There are genuine issues of material fact as to whether Duke Realty, involved in a dispute over a land agreement with a Parr Richey Obremskey & Morton partner, intentionally induced the firm to terminate Carol Sparks Drake’s partnership agreement and whether that interference was justified, the Indiana Court of Appeals ruled Wednesday.
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Verification letters support estoppel argument

November 27, 2013
Marilyn Odendahl
A series of verification letters from a subcontractor to a contractor provided the grounds for the doctrine of promissory estoppel from being applied to commercial transactions.
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Court rules in favor of subcontractor suing Fort Wayne

November 20, 2013
Jennifer Nelson
The Indiana Court of Appeals held Wednesday that a trial court properly granted summary judgment for a subcontractor seeking payment from the city of Fort Wayne after the general contractor working on the city park project declared bankruptcy.
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Retailer properly terminated lease, COA rules in reversal

November 4, 2013
Dave Stafford
A retail chain that closed an underperforming store in a Hendricks County shopping center had a contractual right to do so under its lease, the Indiana Court of Appeals held in reversing a judgment in favor of the plaza owner.
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  1. Welcome to Hendricks County where local and state statutes (especially Indiana Class C misdemeanors) are given a higher consideration than Federal statues and active duty military call-ups.

  2. If real money was spent on this study, what a shame. And if some air-head professor tries to use this to advance a career, pity the poor student. I am approaching a time that i (and others around me) should be vigilant. I don't think I'm anywhere near there yet, but seeing the subject I was looking forward to something I might use to look for some benchmarks. When finally finding my way to the hidden questionnaire all I could say to myself was...what a joke. Those are open and obvious signs of any impaired lawyer (or non-lawyer, for that matter), And if one needs a checklist to discern those tell-tale signs of impairment at any age, one shouldn't be practicing law. Another reason I don't regret dropping my ABA membership some number of years ago.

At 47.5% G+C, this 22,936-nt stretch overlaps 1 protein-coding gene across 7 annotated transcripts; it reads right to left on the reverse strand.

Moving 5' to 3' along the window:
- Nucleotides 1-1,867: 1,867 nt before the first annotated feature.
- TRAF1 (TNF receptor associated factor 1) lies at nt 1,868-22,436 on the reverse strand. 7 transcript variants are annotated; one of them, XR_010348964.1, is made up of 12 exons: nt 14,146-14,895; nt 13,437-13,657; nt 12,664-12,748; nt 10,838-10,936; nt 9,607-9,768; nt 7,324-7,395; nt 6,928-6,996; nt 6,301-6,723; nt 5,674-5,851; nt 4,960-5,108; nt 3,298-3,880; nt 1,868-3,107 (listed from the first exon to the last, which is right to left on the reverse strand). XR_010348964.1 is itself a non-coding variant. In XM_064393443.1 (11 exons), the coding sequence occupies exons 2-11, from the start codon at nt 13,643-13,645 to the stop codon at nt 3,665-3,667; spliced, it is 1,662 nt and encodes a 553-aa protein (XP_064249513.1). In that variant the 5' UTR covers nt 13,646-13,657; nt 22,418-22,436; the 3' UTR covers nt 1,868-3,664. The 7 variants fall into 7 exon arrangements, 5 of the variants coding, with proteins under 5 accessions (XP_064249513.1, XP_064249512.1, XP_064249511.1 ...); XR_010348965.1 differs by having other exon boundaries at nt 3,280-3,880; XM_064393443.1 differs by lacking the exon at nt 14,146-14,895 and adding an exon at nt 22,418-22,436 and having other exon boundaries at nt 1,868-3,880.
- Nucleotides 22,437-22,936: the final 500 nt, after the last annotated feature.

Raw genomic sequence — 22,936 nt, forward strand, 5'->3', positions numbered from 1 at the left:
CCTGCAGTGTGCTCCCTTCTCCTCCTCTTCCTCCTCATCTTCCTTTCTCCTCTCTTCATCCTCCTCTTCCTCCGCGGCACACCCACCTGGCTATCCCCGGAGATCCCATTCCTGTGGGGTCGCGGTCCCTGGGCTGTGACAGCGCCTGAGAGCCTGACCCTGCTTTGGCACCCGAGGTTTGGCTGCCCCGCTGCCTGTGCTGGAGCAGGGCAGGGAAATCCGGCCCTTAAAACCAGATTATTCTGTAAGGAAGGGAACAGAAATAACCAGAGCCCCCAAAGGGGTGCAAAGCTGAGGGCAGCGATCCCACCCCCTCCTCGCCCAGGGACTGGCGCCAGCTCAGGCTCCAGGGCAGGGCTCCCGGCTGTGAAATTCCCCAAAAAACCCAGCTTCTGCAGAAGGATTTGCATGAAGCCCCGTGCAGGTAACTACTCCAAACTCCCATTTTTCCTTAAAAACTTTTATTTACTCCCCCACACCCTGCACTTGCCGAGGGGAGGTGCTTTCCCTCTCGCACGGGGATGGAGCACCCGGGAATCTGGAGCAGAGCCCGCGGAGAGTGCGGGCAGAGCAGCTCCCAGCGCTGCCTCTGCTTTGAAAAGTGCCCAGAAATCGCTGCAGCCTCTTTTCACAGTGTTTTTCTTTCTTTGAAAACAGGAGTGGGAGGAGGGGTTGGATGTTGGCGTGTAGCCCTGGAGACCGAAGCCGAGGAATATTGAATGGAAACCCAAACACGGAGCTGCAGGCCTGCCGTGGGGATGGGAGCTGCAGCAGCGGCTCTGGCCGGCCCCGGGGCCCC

3. The case should have been spiked. Give the kid a break. He can serve and maybe die for Uncle Sam and can't have a drink? Wow. And they won't even let him defend himself. What a gross lack of prosecutorial oversight and judgment. WOW

  4. I work with some older lawyers in the 70s, 80s, and they are sharp as tacks compared to the foggy minded, undisciplined, inexperienced, listless & aimless "youths" being churned out by the diploma mill law schools by the tens of thousands. A client is generally lucky to land a lawyer who has decided to stay in practice a long time. Young people shouldn't kid themselves. Experience is golden especially in something like law. When you start out as a new lawyer you are about as powerful as a babe in the cradle. Whereas the silver halo of age usually crowns someone who can strike like thunder.

  5. YES I WENT THROUGH THIS BEFORE IN A DIFFERENT SITUATION WITH MY YOUNGEST SON PEOPLE NEED TO LEAVE US ALONE WITH DCS IF WE ARE NOT HURTING OR NEGLECT OUR CHILDREN WHY ARE THEY EVEN CALLED OUT AND THE PEOPLE MAKING FALSE REPORTS NEED TO GO TO JAIL AND HAVE A CLASS D FELONY ON THERE RECORD TO SEE HOW IT FEELS. I WENT THREW ALOT WHEN HE WAS TAKEN WHAT ELSE DOES THESE SCHOOL WANT ME TO SERVE 25 YEARS TO LIFE ON LIES THERE TELLING OR EVEN LE SAME THING LIED TO THE COUNTY PROSECUTOR JUST SO I WOULD GET ARRESTED AND GET TIME HE THOUGHT AND IT TURNED OUT I DID WHAT I HAD TO DO NOT PROUD OF WHAT HAPPEN AND SHOULD KNOW ABOUT SEEKING MEDICAL ATTENTION FOR MY CHILD I AM DISABLED AND SICK OF GETTING TREATED BADLY HOW WOULD THEY LIKE IT IF I CALLED APS ON THEM FOR A CHANGE THEN THEY CAN COME AND ARREST THEM RIGHT OUT OF THE SCHOOL. NOW WE ARE HOMELESS AND THE CHILDREN ARE STAYING WITH A RELATIVE AND GUARDIAN AND THE SCHOOL WON'T LET THEM GO TO SCHOOL THERE BUT WANT THEM TO GO TO SCHOOL WHERE BULLYING IS ALLOWED REAL SMART THINKING ON A SCHOOL STAFF.